“I’m Not a Screamer” (19:30) is a brand new interview with lead actress Gaylen Ross. She admits she doesn’t miss acting. She had done a few George Romero classics including Dawn of the Dead. She agreed to do Madman since she was pals with producer Gary Sales. She talks about how the funding delay made the film go from summer camp to some sort of fall retreat as they shot right before Thanksgiving.

Commentary track with director Joe Giannone, producer Gary Sales, and actors Paul Ehlers and Tony Nunziata get deep into what it takes to shoot all night.

Commentary track with The Hysteria Continues! has them discuss how they discovered the film. They point out the identity of the graphic designer for the opening titles.

An interview with creator/producer Gary Sales (14:18) he talks about how his music career vision didn’t work and he decided to get into film school in Staten Island. He got into working in film in New York City. He didn’t get into the adult film industry since it’s run by the mobsters. He got into horror.

An introduction by Gary Sales (0:52) is him talking about the 4K restoration from the original negative. He’s happy with the results.

“Alive at 35” (21:02) has Gary Sales reunite Paul “Madman” Ehlers, and “Richie” actor Tom Candela for the first time in 35 years. They seem surprised that the film has a fan base and excited at the new HD transfer. Ehlers has them over to his house.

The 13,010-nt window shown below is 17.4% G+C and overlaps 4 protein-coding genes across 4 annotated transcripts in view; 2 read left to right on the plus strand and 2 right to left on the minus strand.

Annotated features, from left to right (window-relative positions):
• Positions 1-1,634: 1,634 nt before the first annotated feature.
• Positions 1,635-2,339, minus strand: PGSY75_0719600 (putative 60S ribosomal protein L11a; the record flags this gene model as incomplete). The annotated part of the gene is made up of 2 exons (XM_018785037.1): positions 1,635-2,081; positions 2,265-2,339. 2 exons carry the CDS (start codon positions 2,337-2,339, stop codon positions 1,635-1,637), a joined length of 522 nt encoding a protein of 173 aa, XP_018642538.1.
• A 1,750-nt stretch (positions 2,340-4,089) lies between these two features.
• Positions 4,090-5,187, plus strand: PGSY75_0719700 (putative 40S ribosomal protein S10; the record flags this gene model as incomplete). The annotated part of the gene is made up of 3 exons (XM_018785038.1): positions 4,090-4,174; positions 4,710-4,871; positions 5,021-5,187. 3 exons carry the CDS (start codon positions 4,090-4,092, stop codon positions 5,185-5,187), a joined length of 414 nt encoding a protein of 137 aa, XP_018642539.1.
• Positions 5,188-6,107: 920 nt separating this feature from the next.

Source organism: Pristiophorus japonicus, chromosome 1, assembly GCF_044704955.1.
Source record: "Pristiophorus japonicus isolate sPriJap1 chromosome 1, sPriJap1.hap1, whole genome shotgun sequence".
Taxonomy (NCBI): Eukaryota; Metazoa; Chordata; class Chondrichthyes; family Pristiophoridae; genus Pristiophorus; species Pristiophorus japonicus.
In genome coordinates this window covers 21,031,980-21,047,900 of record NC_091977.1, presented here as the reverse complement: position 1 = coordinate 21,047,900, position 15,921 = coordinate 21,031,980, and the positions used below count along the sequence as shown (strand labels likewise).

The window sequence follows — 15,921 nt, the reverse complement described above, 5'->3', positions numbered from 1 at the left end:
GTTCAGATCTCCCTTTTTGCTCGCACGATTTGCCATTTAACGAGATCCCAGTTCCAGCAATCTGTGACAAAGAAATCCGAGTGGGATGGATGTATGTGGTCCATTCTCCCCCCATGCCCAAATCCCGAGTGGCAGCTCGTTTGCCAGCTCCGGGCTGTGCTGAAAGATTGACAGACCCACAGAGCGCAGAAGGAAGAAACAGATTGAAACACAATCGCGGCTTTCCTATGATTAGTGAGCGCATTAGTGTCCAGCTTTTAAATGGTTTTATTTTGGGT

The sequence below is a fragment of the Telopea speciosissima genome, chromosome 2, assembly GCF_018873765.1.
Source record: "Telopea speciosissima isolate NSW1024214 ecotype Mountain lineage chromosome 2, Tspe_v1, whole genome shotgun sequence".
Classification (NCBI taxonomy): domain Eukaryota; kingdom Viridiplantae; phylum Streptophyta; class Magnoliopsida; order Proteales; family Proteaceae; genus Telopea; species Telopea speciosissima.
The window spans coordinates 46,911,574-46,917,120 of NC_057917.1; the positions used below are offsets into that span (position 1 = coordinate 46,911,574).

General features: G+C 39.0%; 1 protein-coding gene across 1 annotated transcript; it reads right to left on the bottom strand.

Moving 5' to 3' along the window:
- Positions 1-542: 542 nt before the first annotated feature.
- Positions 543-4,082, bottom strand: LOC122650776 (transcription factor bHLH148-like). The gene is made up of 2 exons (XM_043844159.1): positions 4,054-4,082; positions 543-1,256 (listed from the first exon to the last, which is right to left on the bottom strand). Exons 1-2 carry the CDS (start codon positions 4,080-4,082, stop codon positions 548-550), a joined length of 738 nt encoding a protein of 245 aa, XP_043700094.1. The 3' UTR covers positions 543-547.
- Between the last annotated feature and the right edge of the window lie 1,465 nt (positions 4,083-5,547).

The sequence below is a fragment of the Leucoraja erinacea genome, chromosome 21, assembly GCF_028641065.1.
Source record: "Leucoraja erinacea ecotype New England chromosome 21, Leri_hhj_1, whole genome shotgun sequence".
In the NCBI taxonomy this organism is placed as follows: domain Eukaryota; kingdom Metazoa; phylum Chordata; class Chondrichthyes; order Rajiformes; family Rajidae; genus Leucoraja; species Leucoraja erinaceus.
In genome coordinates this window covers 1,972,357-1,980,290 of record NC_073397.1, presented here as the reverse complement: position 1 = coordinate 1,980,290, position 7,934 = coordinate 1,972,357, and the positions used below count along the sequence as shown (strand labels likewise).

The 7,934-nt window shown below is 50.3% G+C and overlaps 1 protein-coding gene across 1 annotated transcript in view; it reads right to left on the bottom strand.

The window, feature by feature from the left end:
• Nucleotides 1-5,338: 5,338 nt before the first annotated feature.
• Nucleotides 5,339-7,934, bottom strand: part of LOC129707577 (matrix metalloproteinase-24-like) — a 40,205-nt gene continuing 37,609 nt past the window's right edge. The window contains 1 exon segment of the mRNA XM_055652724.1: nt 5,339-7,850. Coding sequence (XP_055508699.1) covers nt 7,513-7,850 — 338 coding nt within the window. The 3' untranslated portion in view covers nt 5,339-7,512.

“The Legend Still Lives! – 30 Years of Madman” (91:42) is an extensive making-of documentary by Victor Bonacore. The crew discuss the buying frenzy for horror films in the early ’80s since the studios needed low budget frights. Gary Sales was able to get one guy to back the entire budget.

Original theatrical trailer (1:48) has a campfire tale turn into reality.

Still Gallery (7:20) has behind the scenes photos, posters and other artifacts from the release.

In Memoriam featurette (5:46) includes cast and crew that have passed over the decades. Director Joe Giannone died in 2006.

TV Spots (1:59) begins the nightmare.

Music Inspired by Madman (13:17) are songs people have written.

Deadpit interviews with Gary Sales & Paul Ehlers (3:39) is a chat at a horror convention. They talk about Gary Sales wanting to remake the movie.

Vinegar Syndrome presents Madman. Directed by Joe Giannone. Screenplay by Joe Giannone. Starring Gaylen Ross, Tony Fish, Harriet Bass, Seth Jones, Jan Claire, Alex Murphy, Jimmy Steele, Carl Fredericks, Michael Sullivan and Paul Ehlers. Running Time: 88 minutes. Rating: R Rated. Release Date: February 11, 2022.

Joe Corey is the writer and director of "Danger! Health Films" currently streaming on Night Flight and Amazon Prime. He's the author of "The Seven Secrets of Great Walmart People Greeters." This is the last how to get a job book you'll ever need. He was Associate Producer of the documentary "Moving Midway." He's worked as local crew on several reality shows including Candid Camera, American's Most Wanted, Extreme Makeover Home Edition and ESPN's Gaters. He's been featured on The Today Show and CBS's 48 Hours. Dom DeLuise once said, "Joe, you look like an axe murderer." He was in charge of research and programming at the Moving Image Archive.